Discover more from Eunomia
The Impunity of Sanctions Advocates
Sanctions advocates never facing any costs for pushing the same bankrupt policy options over and over again.
Broad sanctions usually fail to achieve the policy goals that their advocates set for them, and they tend to backfire on the governments that impose them. Instead of discouraging a target state from pursuing its ambitions, sanctions either appear to have no effect on the behavior of the targets or they goad the targets into doing more of the thing the sanctions are supposed to discourage. That makes broad sanctions ineffective at best, and in some high-profile cases they have helped to make the situation worse than it was before. As Nicholas Mulder noted in The Economic Weapon, “while the use of sanctions has surged, their odds of success have plummeted.”1 All the while, the civilian population bears the brunt of the punitive measures while the leadership and its cronies tighten their control internally and exploit their position to ensure that they feel little or none of the hardship that the people experience.
When the U.S., its allies and the U.N. sanction certain behavior, they usually wind up provoking more of what they wish to stop. “Maximum pressure” has consistently led to maximum resistance. Economic warfare creates a test of political wills between the sanctions senders and the targets, and the targets build up their own leverage by expanding the activities that have led to their punishment. This has been amply demonstrated in the Iranian and North Korean cases: the Iranian government increases its enrichment to unprecedented levels, and North Korea develops more advanced nuclear weapons and missiles in response to the pressure campaigns that are supposed to be thwarting these things. In those cases where sanctions are tied to seeking the downfall of the target, as they are in Syria and Venezuela, the targets have every incentive to defy the senders because the stakes are existential for them. The U.S. and its allies use broad sanctions on states that are least likely to yield to economic pressure, and then when the sanctions backfire the sanctioning governments cling to their failed policy tool for fear of admitting that the sanctions were misguided in the first place.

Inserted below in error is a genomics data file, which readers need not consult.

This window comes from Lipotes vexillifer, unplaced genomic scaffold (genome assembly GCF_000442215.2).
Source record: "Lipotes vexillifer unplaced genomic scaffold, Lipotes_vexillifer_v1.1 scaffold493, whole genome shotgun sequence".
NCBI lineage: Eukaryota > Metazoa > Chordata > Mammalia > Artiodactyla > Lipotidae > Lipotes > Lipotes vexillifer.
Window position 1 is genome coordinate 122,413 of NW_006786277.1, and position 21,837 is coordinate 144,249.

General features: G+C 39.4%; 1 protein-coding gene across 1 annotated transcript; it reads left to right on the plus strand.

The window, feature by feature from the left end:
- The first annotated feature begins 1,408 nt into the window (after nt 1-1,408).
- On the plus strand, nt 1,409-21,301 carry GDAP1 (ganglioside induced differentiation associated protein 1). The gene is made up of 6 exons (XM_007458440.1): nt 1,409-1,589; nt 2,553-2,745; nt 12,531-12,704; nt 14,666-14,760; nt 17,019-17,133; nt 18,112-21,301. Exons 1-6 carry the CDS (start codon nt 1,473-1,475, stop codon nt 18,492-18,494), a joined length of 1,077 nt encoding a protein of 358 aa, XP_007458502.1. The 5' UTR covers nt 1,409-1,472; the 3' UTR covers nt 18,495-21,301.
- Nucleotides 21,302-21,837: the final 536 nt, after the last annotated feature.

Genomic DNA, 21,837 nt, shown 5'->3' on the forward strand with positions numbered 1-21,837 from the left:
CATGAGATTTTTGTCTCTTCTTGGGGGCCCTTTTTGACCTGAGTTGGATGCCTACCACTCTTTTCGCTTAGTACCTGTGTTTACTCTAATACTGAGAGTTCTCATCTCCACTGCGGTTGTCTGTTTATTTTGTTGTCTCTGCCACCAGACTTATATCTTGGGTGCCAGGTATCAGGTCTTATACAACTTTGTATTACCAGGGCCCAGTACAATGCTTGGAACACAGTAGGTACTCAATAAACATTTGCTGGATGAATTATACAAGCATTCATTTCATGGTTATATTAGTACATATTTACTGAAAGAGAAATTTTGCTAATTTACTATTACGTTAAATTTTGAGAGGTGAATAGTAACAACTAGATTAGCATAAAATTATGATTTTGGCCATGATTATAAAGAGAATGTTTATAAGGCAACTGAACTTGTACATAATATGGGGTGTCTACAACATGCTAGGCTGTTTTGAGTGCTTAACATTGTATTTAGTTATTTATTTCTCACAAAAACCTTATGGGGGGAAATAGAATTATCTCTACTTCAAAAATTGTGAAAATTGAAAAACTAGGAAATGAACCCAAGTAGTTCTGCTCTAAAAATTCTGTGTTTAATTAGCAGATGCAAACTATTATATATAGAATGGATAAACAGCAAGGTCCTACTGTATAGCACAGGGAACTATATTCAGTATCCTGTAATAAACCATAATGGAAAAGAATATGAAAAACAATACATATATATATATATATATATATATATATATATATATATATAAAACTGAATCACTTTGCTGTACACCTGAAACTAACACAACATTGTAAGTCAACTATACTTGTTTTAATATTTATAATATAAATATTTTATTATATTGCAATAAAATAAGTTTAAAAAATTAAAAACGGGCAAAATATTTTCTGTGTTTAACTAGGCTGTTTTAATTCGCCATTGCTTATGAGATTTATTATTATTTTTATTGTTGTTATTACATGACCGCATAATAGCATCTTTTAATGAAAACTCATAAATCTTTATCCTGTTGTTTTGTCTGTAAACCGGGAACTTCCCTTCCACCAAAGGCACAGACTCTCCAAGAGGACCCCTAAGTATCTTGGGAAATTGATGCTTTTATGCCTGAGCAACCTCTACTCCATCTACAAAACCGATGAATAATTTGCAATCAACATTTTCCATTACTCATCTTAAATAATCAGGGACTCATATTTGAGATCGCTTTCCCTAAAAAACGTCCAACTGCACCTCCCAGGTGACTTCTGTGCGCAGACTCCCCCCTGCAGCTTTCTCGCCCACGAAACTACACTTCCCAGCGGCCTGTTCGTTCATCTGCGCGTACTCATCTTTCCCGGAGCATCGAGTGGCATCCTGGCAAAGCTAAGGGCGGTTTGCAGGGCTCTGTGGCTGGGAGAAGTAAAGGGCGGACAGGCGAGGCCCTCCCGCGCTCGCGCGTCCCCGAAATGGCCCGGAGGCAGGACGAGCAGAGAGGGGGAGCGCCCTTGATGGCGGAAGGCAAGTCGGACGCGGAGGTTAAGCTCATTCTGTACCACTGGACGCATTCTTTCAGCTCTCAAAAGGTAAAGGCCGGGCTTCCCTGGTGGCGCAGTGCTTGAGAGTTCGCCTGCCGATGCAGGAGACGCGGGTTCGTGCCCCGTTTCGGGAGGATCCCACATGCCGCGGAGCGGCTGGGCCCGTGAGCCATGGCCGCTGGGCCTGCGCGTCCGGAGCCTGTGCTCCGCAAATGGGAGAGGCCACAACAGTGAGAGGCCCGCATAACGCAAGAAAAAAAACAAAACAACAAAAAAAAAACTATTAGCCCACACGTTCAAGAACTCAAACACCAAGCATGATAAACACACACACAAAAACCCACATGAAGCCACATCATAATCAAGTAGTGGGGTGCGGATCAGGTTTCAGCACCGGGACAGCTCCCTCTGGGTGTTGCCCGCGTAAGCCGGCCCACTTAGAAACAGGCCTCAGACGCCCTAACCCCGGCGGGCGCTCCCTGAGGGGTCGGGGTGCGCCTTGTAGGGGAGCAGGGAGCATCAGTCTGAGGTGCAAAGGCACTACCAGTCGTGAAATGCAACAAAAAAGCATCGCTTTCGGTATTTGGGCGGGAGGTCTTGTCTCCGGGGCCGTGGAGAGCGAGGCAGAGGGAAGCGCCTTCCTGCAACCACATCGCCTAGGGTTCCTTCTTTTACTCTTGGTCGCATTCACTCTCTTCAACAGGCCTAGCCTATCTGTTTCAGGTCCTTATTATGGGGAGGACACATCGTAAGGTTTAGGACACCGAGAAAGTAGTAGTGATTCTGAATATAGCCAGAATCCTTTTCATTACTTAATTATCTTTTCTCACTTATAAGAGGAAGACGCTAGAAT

Despite this rather dismal record, sanctions remain a favorite tool of Western policymakers and they have increasingly become the default U.S. response to other governments’ actions. The standard explanation for the popularity of sanctions in the halls of government is that they are a relatively cheap option for the U.S. and its allies and they allow policymakers to signal their disapproval of other states’ behavior without having to do very much. I think there is another reason why sanctions are so appealing to our policymakers, and it is that sanctions are ideally suited to a foreign policy establishment that refuses to hold anyone accountable for policy failures. What could be better for a policymaking class defined by impunity than a policy tool that routinely fails but still remains in place for years or decades? They are a perfect fit for policymakers that want to be judged by intentions and not results.